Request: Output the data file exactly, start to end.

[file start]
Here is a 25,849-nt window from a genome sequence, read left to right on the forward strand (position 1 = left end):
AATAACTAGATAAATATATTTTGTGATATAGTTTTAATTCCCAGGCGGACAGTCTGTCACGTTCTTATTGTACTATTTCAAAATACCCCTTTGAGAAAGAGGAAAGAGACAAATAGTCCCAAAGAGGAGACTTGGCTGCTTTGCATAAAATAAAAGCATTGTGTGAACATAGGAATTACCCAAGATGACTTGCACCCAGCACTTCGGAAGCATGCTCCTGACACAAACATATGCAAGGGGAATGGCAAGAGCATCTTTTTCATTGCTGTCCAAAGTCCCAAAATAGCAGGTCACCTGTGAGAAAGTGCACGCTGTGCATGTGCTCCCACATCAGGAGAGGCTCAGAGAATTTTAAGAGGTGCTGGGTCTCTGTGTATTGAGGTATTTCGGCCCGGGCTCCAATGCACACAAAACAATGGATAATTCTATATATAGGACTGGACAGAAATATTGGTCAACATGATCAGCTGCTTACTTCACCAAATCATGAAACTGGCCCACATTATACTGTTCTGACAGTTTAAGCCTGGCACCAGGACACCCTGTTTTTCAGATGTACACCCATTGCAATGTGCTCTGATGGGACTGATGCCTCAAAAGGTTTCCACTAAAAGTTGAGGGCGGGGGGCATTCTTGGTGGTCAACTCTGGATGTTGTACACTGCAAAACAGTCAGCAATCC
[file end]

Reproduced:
Here is a 25,849-nt window from a genome sequence, read left to right on the forward strand (position 1 = left end):
AATAACTAGATAAATATATTTTGTGATATAGTTTTAATTCCCAGGCGGACAGTCTGTCACGTTCTTATTGTACTATTTCAAAATACCCCTTTGAGAAAGAGGAAAGAGACAAATAGTCCCAAAGAGGAGACTTGGCTGCTTTGCATAAAATAAAAGCATTGTGTGAACATAGGAATTACCCAAGATGACTTGCACCCAGCACTTCGGAAGCATGCTCCTGACACAAACATATGCAAGGGGAATGGCAAGAGCATCTTTTTCATTGCTGTCCAAAGTCCCAAAATAGCAGGTCACCTGTGAGAAAGTGCACGCTGTGCATGTGCTCCCACATCAGGAGAGGCTCAGAGAATTTTAAGAGGTGCTGGGTCTCTGTGTATTGAGGTATTTCGGCCCGGGCTCCAATGCACACAAAACAATGGATAATTCTATATATAGGACTGGACAGAAATATTGGTCAACATGATCAGCTGCTTACTTCACCAAATCATGAAACTGGCCCACATTATACTGTTCTGACAGTTTAAGCCTGGCACCAGGACACCCTGTTTTTCAGATGTACACCCATTGCAATGTGCTCTGATGGGACTGATGCCTCAAAAGGTTTCCACTAAAAGTTGAGGGCGGGGGGCATTCTTGGTGGTCAACTCTGGATGTTGTACACTGCAAAACAGTCAGCAATCC